Example: Pete owns 50,000 shares in JCL Corp. He bought them at $50, and they are now trading at $75. Pete wants to protect at least some of his $1.25 million in gains but does not want to sell. He decides to buy long-term put options for all 50,000 shares. The puts expire in 2 years, have a strike price of $68, and are selling for $3.45. Since each option contract covers 100 shares, Pete pays a premium of $172,500 for his puts (500 contracts x 100 shares per contract x $3.45 per share). Eighteen months later, one of JCL’s major factories burns down and the stock price plummets to $55. Pete can exercise the put and sell his shares for $68; his shares are still worth $900,000 more than he paid for them (not counting the $172,500 he paid for his options). Without the puts, his $1.25 million paper profit at the time he bought the options would have shrunk to only $250,000.


Selling (or ‘writing”) covered calls with a strike price above the market price can provide additional income from your holdings that could help offset potential losses if the stock’s price drops. By selling the calls, you are agreeing to sell your shares to another investor at the call’s strike price, which is almost certain to happen if the stock’s price rises above the strike price. This strategy is known as a covered call; because you already own the stock, you are covered in case you are obligated to turn over shares. However, if the stock price never reaches that point, you will retain the premium you were paid for the call.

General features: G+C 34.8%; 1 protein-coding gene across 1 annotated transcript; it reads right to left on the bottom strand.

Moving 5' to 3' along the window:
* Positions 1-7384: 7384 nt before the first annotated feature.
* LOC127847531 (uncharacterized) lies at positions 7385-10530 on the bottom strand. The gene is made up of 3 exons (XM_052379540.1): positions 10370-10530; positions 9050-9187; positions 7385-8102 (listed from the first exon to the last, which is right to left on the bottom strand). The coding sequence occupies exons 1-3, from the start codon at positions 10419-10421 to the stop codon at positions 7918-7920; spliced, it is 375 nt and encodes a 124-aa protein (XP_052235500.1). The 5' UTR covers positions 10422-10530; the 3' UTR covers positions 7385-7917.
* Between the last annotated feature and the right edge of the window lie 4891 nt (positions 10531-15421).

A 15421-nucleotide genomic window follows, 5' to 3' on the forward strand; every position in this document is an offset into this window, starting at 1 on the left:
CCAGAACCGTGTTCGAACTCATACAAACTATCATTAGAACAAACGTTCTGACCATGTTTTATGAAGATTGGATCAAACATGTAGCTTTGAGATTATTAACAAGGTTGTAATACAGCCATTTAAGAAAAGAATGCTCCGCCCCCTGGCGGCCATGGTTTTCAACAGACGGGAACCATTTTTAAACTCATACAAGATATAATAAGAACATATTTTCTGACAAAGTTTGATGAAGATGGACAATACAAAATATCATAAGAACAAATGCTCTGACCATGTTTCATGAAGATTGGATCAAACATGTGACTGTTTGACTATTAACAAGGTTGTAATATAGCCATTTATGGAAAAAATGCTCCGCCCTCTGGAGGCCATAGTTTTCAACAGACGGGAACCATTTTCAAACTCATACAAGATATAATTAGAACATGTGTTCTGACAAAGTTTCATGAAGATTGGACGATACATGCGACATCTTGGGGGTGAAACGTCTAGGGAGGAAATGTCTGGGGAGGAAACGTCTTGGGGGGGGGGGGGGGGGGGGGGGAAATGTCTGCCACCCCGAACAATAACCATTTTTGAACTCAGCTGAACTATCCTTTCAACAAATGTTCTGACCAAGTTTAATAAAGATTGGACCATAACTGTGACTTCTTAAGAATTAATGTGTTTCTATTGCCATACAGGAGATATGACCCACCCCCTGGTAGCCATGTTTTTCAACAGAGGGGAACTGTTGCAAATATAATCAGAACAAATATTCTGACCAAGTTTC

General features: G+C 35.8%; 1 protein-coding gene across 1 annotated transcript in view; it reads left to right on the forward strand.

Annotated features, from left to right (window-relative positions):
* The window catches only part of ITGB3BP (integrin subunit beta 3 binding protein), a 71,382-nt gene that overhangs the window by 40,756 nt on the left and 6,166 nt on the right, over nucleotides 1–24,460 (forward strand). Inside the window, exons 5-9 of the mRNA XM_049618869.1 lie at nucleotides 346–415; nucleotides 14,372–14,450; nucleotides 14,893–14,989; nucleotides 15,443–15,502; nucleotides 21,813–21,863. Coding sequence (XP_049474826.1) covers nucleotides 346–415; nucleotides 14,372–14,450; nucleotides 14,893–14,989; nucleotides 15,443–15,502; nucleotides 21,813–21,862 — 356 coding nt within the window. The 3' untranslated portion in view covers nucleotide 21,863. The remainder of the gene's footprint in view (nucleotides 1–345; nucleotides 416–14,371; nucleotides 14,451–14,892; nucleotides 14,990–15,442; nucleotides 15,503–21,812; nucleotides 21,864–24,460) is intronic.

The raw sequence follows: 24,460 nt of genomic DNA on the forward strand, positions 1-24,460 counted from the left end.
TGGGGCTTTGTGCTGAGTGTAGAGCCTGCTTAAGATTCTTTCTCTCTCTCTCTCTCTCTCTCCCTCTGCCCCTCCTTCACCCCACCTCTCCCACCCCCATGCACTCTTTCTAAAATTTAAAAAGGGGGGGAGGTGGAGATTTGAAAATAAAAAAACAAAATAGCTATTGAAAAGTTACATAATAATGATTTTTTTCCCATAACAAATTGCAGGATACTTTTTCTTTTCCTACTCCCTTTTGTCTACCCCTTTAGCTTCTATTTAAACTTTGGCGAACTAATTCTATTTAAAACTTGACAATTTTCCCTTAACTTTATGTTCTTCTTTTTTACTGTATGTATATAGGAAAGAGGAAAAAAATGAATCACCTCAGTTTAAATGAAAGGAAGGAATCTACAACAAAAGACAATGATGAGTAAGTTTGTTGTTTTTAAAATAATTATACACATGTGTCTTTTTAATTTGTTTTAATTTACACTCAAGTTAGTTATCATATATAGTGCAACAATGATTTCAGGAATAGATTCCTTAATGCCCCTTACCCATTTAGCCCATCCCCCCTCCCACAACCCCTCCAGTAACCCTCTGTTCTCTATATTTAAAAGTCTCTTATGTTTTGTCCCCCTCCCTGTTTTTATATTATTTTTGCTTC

The tradeoffs with covered calls include:

  • You are still exposed to downside risk on the stock holding, which could exceed any gain from selling the calls.
  • Selling a covered call limits the extent to which you can benefit from any further price appreciation. As the stock price appreciates past the strike price, it will be “called away.”
  • If the price reaches the call’s strike price, you will have to sell shares to meet the call (unless you are able to buy back the call contract). Depending on how much you paid, this could trigger capital gains taxes.
  • If you decide you want to sell shares before the call option expires, you will have to close out the call contract before you can sell your shares. There is no guarantee you will be able to do so, and you could pay more to unwind the position than you were paid for the option originally (though that loss also might be offset by profit on the sale of the shares themselves).


A collar involves buying not only protective puts to limit losses on the underlying stock, but also selling call options whose premiums offset the cost of the puts. A collar where the cost to buy puts is completely offset by the premium from selling calls is referred to as a “Zero Cost Collar.”